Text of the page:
Green Mountain Harvest Hydroponics Keeps it Fresh

ela john

John Farr gives Viability Program Director Ela Chapin and her son a tour of the Green Mountain Harvest Hydroponics greenhouse.

Dave Hartshorn and John and Ted Farr have been thinking about growing produce hydroponically for decades. When they considered the ideas 20 years ago “the technology wasn’t there yet,” said John. Three years ago, the timing was right and they started Green Mountain Harvest Hydroponics. Their main greenhouse was previously used on a flower farm in Colorado, and thus far they are farming about a quarter of an acre, with room to expand. When Dave, John and Ted first dipped their toes into different markets they had difficulty finding the right one, but eventually they got an account at Wholefoods and now they are delivering six to seven times as much product as when they started out.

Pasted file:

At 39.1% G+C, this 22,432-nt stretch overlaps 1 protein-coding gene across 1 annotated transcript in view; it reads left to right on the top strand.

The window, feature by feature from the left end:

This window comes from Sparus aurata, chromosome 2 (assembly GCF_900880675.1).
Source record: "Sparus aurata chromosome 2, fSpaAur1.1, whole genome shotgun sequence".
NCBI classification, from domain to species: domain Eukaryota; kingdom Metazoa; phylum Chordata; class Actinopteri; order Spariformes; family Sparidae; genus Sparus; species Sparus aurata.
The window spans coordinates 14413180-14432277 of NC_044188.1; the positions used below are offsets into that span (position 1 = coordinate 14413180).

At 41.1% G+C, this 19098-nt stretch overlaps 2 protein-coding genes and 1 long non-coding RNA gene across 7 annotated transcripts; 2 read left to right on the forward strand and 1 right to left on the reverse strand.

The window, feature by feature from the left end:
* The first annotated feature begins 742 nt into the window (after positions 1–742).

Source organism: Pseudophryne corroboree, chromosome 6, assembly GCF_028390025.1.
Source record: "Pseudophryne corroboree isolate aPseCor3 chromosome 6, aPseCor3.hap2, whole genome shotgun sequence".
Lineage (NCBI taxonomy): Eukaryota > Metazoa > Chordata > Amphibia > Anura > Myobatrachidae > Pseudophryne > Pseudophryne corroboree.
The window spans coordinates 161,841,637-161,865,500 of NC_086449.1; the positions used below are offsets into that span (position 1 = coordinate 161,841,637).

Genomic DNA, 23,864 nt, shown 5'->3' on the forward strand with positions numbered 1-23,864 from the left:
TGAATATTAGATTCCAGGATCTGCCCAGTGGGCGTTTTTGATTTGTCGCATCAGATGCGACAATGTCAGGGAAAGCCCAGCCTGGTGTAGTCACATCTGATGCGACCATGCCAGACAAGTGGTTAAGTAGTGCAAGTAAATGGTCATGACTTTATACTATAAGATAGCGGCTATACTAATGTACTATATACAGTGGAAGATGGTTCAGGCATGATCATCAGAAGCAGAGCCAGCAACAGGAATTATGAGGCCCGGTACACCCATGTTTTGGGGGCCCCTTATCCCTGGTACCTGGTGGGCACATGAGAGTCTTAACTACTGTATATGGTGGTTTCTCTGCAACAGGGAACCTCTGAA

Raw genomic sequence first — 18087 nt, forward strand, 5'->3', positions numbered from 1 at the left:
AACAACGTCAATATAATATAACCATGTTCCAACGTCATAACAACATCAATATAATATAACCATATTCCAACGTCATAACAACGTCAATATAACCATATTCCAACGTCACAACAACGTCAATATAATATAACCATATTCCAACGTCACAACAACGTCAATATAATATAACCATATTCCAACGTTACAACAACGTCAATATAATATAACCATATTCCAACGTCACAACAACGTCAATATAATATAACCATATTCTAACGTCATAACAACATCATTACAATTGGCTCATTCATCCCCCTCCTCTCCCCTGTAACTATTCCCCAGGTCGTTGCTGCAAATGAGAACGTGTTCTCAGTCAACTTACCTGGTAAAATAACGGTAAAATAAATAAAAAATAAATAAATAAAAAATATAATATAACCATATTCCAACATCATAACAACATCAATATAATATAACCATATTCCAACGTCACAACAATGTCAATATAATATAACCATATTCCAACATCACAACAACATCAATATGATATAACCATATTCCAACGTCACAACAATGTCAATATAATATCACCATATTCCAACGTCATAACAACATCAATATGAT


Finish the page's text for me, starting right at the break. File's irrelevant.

“Our products get a great response,” said John. “Everyone loves our produce because of its quality and long shelf life.” Their basil frequently stays fresh up to 10 days, as opposed to basil grown outdoors which often lasts half as long. A key component in maintaining product quality is their new refrigerated truck. GMHH employees deliver directly to stores in the Boston area and the truck helps keep boxes of produce at peak freshness. Dave applied for a Business Plan Implementation Grant through VHCB’s Farm and Forest Viability Program to help pay for the purchase of the truck and received matching funds last year. John explained to us the importance of the grant, “We would not have been able to buy a new van if not for the grant. We would have had to purchase a used one, in worse condition. It’s difficult to find a used refrigerated van in good condition. This one should last us 10 years.”

The Vermont Farm Viability Program is a program
of the Vermont Housing and Conservation Board.